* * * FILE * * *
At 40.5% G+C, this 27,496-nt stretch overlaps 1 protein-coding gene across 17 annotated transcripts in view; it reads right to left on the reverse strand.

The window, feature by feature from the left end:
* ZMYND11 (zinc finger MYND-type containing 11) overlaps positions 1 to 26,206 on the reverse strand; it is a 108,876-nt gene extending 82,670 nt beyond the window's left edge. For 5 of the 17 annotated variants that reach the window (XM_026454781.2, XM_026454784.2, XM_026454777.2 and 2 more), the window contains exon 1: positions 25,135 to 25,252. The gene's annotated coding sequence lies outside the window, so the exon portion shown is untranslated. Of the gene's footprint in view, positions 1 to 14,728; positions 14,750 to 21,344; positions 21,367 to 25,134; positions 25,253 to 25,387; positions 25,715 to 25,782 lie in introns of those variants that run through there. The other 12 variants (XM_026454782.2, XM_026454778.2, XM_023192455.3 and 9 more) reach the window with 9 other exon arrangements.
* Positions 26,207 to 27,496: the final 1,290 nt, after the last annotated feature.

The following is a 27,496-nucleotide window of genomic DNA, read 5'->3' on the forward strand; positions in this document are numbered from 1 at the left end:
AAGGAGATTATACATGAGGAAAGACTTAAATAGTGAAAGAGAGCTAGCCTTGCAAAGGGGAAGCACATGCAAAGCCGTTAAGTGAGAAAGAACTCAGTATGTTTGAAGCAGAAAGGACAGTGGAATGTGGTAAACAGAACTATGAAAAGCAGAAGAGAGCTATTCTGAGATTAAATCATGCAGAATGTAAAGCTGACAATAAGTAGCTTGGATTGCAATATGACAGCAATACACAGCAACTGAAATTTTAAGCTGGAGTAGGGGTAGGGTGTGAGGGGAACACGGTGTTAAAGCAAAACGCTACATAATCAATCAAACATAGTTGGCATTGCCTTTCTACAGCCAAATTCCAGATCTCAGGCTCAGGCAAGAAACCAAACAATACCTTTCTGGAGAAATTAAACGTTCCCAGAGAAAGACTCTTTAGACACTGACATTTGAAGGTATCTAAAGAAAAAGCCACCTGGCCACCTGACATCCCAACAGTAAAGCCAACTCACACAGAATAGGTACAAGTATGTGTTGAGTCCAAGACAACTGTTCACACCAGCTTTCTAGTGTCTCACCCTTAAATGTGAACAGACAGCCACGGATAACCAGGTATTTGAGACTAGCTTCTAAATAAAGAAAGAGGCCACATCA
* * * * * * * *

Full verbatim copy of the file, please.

At 40.5% G+C, this 27,496-nt stretch overlaps 1 protein-coding gene across 17 annotated transcripts in view; it reads right to left on the reverse strand.

The window, feature by feature from the left end:
* ZMYND11 (zinc finger MYND-type containing 11) overlaps positions 1 to 26,206 on the reverse strand; it is a 108,876-nt gene extending 82,670 nt beyond the window's left edge. For 5 of the 17 annotated variants that reach the window (XM_026454781.2, XM_026454784.2, XM_026454777.2 and 2 more), the window contains exon 1: positions 25,135 to 25,252. The gene's annotated coding sequence lies outside the window, so the exon portion shown is untranslated. Of the gene's footprint in view, positions 1 to 14,728; positions 14,750 to 21,344; positions 21,367 to 25,134; positions 25,253 to 25,387; positions 25,715 to 25,782 lie in introns of those variants that run through there. The other 12 variants (XM_026454782.2, XM_026454778.2, XM_023192455.3 and 9 more) reach the window with 9 other exon arrangements.
* Positions 26,207 to 27,496: the final 1,290 nt, after the last annotated feature.

The following is a 27,496-nucleotide window of genomic DNA, read 5'->3' on the forward strand; positions in this document are numbered from 1 at the left end:
AAGGAGATTATACATGAGGAAAGACTTAAATAGTGAAAGAGAGCTAGCCTTGCAAAGGGGAAGCACATGCAAAGCCGTTAAGTGAGAAAGAACTCAGTATGTTTGAAGCAGAAAGGACAGTGGAATGTGGTAAACAGAACTATGAAAAGCAGAAGAGAGCTATTCTGAGATTAAATCATGCAGAATGTAAAGCTGACAATAAGTAGCTTGGATTGCAATATGACAGCAATACACAGCAACTGAAATTTTAAGCTGGAGTAGGGGTAGGGTGTGAGGGGAACACGGTGTTAAAGCAAAACGCTACATAATCAATCAAACATAGTTGGCATTGCCTTTCTACAGCCAAATTCCAGATCTCAGGCTCAGGCAAGAAACCAAACAATACCTTTCTGGAGAAATTAAACGTTCCCAGAGAAAGACTCTTTAGACACTGACATTTGAAGGTATCTAAAGAAAAAGCCACCTGGCCACCTGACATCCCAACAGTAAAGCCAACTCACACAGAATAGGTACAAGTATGTGTTGAGTCCAAGACAACTGTTCACACCAGCTTTCTAGTGTCTCACCCTTAAATGTGAACAGACAGCCACGGATAACCAGGTATTTGAGACTAGCTTCTAAATAAAGAAAGAGGCCACATCA